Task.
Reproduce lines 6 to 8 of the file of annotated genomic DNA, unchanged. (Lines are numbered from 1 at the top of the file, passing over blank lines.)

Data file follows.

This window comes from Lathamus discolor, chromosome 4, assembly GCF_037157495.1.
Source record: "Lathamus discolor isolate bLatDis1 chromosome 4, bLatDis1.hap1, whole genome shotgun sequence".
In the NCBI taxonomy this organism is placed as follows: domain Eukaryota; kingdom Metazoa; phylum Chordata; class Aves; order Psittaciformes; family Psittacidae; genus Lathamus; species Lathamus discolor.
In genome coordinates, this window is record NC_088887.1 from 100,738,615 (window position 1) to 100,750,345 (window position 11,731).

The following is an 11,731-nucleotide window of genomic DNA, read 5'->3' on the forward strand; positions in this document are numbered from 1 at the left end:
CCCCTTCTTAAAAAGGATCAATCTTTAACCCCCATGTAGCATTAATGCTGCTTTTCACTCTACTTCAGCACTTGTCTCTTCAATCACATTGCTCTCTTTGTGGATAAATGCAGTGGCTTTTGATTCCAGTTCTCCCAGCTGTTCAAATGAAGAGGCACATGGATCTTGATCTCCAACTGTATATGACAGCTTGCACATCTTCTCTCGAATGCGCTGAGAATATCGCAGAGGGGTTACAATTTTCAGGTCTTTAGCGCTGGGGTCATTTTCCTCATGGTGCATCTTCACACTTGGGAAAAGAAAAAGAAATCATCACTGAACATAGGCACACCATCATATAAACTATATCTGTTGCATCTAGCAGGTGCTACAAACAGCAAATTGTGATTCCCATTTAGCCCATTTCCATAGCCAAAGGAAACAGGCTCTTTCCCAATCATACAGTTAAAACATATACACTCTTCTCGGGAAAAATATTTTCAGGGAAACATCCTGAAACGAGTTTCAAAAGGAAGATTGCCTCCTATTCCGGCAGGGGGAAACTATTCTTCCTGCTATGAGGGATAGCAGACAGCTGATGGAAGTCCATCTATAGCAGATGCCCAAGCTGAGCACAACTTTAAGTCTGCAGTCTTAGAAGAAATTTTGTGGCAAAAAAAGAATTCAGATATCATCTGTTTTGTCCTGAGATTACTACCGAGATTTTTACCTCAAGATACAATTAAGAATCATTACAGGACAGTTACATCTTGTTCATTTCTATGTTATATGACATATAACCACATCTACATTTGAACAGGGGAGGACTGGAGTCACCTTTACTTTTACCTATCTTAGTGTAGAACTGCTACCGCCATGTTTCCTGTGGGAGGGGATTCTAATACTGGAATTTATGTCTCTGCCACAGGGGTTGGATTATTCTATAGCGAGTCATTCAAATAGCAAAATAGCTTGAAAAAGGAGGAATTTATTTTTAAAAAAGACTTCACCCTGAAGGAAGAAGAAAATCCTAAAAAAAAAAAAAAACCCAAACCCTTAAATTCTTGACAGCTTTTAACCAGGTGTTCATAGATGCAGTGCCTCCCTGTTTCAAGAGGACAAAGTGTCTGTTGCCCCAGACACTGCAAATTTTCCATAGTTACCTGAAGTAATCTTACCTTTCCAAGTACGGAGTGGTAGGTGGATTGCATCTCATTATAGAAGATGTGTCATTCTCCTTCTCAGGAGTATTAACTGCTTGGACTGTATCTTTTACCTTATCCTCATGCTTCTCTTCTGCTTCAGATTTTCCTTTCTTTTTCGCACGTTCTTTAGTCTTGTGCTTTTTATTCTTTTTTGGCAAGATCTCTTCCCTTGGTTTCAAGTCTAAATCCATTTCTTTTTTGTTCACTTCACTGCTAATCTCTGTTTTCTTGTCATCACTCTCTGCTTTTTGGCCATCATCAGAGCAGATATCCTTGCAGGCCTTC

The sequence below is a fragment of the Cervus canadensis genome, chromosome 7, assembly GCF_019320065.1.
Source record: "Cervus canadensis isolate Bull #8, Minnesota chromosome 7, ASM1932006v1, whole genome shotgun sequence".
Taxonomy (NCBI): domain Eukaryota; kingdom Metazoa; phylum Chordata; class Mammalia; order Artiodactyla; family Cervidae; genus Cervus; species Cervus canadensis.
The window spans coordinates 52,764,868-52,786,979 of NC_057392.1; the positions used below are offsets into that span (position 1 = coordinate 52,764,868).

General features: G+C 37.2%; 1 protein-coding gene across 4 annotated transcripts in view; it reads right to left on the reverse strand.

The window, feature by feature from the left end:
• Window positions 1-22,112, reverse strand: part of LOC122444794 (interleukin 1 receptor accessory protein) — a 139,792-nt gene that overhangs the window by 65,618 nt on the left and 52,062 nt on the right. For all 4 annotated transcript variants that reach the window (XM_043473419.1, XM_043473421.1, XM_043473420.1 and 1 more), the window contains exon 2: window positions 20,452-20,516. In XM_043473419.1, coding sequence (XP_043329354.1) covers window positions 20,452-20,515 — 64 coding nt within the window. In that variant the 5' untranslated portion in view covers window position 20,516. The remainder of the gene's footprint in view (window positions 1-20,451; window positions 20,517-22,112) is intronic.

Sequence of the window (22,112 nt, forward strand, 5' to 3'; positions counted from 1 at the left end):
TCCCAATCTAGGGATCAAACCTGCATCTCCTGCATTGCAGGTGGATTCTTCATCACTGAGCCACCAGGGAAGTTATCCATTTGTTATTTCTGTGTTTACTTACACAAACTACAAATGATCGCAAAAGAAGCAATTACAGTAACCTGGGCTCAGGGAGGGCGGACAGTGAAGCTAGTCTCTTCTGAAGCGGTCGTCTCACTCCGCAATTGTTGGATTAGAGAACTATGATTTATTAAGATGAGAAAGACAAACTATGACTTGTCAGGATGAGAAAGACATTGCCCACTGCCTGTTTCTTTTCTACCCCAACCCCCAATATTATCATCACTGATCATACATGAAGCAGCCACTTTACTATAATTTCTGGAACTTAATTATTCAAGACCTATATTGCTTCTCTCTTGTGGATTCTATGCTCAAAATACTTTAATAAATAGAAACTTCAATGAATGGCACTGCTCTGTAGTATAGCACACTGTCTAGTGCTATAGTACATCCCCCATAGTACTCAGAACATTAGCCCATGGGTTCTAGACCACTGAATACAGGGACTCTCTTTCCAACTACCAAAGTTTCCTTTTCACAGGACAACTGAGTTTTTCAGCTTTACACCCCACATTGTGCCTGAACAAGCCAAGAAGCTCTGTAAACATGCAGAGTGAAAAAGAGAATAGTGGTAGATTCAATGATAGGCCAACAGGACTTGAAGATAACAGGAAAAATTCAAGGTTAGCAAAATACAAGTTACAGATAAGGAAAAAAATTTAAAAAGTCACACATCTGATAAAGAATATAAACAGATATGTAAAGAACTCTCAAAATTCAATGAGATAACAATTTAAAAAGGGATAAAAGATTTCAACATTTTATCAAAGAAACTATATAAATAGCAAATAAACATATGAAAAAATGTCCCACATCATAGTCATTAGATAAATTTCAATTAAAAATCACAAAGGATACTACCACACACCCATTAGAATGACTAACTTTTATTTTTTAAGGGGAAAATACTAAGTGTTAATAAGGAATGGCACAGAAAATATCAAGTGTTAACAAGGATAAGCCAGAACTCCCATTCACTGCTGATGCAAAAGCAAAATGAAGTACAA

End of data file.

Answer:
CCCCTTCTTAAAAAGGATCAATCTTTAACCCCCATGTAGCATTAATGCTGCTTTTCACTCTACTTCAGCACTTGTCTCTTCAATCACATTGCTCTCTTTGTGGATAAATGCAGTGGCTTTTGATTCCAGTTCTCCCAGCTGTTCAAATGAAGAGGCACATGGATCTTGATCTCCAACTGTATATGACAGCTTGCACATCTTCTCTCGAATGCGCTGAGAATATCGCAGAGGGGTTACAATTTTCAGGTCTTTAGCGCTGGGGTCATTTTCCTCATGGTGCATCTTCACACTTGGGAAAAGAAAAAGAAATCATCACTGAACATAGGCACACCATCATATAAACTATATCTGTTGCATCTAGCAGGTGCTACAAACAGCAAATTGTGATTCCCATTTAGCCCATTTCCATAGCCAAAGGAAACAGGCTCTTTCCCAATCATACAGTTAAAACATATACACTCTTCTCGGGAAAAATATTTTCAGGGAAACATCCTGAAACGAGTTTCAAAAGGAAGATTGCCTCCTATTCCGGCAGGGGGAAACTATTCTTCCTGCTATGAGGGATAGCAGACAGCTGATGGAAGTCCATCTATAGCAGATGCCCAAGCTGAGCACAACTTTAAGTCTGCAGTCTTAGAAGAAATTTTGTGGCAAAAAAAGAATTCAGATATCATCTGTTTTGTCCTGAGATTACTACCGAGATTTTTACCTCAAGATACAATTAAGAATCATTACAGGACAGTTACATCTTGTTCATTTCTATGTTATATGACATATAACCACATCTACATTTGAACAGGGGAGGACTGGAGTCACCTTTACTTTTACCTATCTTAGTGTAGAACTGCTACCGCCATGTTTCCTGTGGGAGGGGATTCTAATACTGGAATTTATGTCTCTGCCACAGGGGTTGGATTATTCTATAGCGAGTCATTCAAATAGCAAAATAGCTTGAAAAAGGAGGAATTTATTTTTAAAAAAGACTTCACCCTGAAGGAAGAAGAAAATCCTAAAAAAAAAAAAAAACCCAAACCCTTAAATTCTTGACAGCTTTTAACCAGGTGTTCATAGATGCAGTGCCTCCCTGTTTCAAGAGGACAAAGTGTCTGTTGCCCCAGACACTGCAAATTTTCCATAGTTACCTGAAGTAATCTTACCTTTCCAAGTACGGAGTGGTAGGTGGATTGCATCTCATTATAGAAGATGTGTCATTCTCCTTCTCAGGAGTATTAACTGCTTGGACTGTATCTTTTACCTTATCCTCATGCTTCTCTTCTGCTTCAGATTTTCCTTTCTTTTTCGCACGTTCTTTAGTCTTGTGCTTTTTATTCTTTTTTGGCAAGATCTCTTCCCTTGGTTTCAAGTCTAAATCCATTTCTTTTTTGTTCACTTCACTGCTAATCTCTGTTTTCTTGTCATCACTCTCTGCTTTTTGGCCATCATCAGAGCAGATATCCTTGCAGGCCTTC

The sequence below is a fragment of the Cervus canadensis genome, chromosome 7, assembly GCF_019320065.1.
Source record: "Cervus canadensis isolate Bull #8, Minnesota chromosome 7, ASM1932006v1, whole genome shotgun sequence".